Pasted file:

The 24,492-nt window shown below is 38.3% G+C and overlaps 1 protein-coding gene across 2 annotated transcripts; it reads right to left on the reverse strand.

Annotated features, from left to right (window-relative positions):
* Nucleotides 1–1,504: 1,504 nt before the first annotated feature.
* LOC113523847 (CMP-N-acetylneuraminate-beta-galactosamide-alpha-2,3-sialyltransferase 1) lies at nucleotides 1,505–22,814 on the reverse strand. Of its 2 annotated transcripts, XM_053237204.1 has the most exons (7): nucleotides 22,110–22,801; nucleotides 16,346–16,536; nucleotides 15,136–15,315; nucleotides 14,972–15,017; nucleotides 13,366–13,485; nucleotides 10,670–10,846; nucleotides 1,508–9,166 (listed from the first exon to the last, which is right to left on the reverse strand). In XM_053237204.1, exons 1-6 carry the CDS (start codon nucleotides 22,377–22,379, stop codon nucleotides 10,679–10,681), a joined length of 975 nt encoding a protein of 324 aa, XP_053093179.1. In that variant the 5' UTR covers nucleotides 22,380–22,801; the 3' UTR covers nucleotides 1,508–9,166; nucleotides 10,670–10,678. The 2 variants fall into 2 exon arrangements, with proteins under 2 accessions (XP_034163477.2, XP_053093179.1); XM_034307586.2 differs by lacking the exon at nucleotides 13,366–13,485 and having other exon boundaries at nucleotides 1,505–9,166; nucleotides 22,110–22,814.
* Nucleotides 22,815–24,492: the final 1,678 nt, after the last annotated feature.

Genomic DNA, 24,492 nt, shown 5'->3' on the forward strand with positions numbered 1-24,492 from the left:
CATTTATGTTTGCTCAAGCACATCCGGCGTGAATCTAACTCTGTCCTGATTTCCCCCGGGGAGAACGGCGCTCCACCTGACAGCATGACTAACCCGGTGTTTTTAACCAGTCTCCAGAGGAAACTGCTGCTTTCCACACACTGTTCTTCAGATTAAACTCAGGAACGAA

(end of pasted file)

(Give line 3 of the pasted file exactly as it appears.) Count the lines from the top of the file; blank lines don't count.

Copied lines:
* Nucleotides 1–1,504: 1,504 nt before the first annotated feature.